Supreme Court OKs Racial Profiling

Article excerpt

EITHER RACIAL PROFILING is odious and unconstitutional, with personal and social consequences for communities of color-or it's not.

On April 23, the U.S. Supreme Court, without any dissent, decided that it was not. The ruling obliquely, but forcefully, slammed the courthouse door on any attempts to challenge this widespread law enforcement practice.

In the case of Virginia v. Moore, the high court saw no violation of David Lee Moore's Fourth Amendment protection against unreasonable searches and seizures, even though his arrest was the result of a series of Keystone Cop-like miscues and an outright violation of Virginia law.

Here's how it played out: On Feb. 20, 2003, police officers received a radio call that a man known as "Chubs" was operating an automobile on a suspended license. Apparently, one of the officers knew that David Lee Moore went by the nickname of "Chubs." The officers pulled over Moore's vehicle and determined that his license had indeed been suspended. Under Virginia law, driving with a suspended license is not an arrestable offense, and the officers were obliged to issue him a citation for a future court appearance rather than take him into custody. Disregarding this clear legal mandate, however, the officers arrested Moore.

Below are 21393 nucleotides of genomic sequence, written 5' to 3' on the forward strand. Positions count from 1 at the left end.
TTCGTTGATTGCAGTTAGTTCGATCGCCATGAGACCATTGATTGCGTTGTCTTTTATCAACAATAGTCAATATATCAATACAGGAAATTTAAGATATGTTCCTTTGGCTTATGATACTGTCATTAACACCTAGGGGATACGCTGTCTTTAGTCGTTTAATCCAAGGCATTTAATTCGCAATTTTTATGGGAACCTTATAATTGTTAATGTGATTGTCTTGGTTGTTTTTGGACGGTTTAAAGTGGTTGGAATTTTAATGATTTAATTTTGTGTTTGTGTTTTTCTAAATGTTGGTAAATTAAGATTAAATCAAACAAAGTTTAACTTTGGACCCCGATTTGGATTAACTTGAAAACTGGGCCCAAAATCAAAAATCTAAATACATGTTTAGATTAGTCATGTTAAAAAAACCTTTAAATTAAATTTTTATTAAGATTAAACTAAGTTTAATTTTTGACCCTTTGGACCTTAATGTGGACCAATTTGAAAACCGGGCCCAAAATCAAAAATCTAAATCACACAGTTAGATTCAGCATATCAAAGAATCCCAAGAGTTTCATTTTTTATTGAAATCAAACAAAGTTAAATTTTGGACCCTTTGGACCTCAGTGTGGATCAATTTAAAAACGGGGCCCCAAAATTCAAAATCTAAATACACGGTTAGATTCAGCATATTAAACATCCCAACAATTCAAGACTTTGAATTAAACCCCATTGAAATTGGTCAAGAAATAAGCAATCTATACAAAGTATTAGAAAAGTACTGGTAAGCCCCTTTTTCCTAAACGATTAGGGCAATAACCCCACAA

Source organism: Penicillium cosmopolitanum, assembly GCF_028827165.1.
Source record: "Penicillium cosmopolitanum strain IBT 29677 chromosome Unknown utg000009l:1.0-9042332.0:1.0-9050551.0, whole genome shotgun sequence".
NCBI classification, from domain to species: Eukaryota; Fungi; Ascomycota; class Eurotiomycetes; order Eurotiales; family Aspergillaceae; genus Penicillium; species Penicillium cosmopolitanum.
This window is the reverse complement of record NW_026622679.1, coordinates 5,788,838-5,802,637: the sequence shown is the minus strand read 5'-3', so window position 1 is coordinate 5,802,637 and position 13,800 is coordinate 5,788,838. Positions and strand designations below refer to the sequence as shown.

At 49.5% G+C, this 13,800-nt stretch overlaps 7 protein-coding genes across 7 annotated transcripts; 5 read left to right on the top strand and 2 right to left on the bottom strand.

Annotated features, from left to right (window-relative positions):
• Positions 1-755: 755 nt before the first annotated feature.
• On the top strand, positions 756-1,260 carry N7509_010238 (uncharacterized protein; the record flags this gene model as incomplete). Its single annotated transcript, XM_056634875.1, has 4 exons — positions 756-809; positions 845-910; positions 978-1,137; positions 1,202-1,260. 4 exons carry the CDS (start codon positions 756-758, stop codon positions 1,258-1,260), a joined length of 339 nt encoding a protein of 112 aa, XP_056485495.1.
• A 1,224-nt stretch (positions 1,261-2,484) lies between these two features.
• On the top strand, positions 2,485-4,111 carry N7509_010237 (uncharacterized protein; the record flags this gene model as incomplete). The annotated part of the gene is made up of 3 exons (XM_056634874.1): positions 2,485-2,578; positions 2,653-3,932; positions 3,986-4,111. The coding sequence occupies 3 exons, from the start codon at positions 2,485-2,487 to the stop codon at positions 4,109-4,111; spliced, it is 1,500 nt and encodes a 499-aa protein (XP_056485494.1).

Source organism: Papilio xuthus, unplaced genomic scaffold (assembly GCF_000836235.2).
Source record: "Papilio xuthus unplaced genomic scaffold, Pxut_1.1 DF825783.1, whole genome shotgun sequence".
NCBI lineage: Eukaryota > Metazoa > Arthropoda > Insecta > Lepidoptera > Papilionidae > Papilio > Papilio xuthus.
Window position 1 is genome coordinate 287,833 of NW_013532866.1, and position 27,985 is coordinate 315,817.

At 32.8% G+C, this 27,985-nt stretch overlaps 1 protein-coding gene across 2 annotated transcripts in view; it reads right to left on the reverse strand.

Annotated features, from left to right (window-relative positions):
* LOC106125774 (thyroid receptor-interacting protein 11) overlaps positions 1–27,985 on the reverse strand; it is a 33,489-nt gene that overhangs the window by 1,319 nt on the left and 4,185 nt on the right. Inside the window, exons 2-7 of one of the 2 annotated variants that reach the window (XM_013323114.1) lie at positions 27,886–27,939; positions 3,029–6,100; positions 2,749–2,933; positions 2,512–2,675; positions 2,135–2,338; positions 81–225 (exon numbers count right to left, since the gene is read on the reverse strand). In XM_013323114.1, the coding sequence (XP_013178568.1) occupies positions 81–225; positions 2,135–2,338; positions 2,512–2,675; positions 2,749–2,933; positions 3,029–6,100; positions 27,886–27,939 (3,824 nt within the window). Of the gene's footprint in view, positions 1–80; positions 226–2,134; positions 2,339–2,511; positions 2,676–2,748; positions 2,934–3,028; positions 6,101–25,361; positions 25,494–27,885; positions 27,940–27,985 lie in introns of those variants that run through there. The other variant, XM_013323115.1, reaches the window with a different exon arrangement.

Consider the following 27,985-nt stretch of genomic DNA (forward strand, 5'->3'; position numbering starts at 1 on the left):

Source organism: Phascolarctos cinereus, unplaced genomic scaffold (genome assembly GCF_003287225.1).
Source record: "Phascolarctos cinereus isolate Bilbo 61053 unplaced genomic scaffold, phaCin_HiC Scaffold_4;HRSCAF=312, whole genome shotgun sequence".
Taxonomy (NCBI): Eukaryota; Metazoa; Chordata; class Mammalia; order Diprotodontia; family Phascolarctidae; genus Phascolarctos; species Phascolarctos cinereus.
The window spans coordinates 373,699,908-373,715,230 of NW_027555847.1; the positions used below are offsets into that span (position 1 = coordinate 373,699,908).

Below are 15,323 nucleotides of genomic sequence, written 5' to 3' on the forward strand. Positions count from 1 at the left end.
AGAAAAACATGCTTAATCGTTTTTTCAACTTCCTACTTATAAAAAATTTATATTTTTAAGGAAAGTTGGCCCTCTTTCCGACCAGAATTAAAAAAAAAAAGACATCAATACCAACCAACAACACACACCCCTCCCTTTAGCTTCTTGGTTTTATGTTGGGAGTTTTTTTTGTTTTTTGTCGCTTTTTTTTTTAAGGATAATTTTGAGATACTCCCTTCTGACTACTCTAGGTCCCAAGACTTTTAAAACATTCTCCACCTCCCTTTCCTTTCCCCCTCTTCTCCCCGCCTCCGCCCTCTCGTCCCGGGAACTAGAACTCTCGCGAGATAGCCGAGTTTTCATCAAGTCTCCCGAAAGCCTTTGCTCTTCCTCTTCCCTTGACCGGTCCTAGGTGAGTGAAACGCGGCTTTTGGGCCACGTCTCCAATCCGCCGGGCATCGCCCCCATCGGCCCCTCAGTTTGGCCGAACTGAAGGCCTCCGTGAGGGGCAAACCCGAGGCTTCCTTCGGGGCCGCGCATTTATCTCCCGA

They took him to his hotel room where they searched him and found crack cocaine and $516 in cash.

According to Justice Antonin Scalia's opinion, no search of Moore was conducted when he was initially stopped because each officer mistakenly believed that the other had already searched the suspect. As Scalia noted-presumably with a straight face-Moore "consented" to a search of his person and his room.

What is not mentioned in the Supreme Court opinion-but what can be ascertained in lower court decisions, including that of the Virginia Supreme Court when it reversed Moore's conviction-was that the "Chubs" mentioned in the original radio transmission was not Moore but rather a man named Christopher Delbridge. …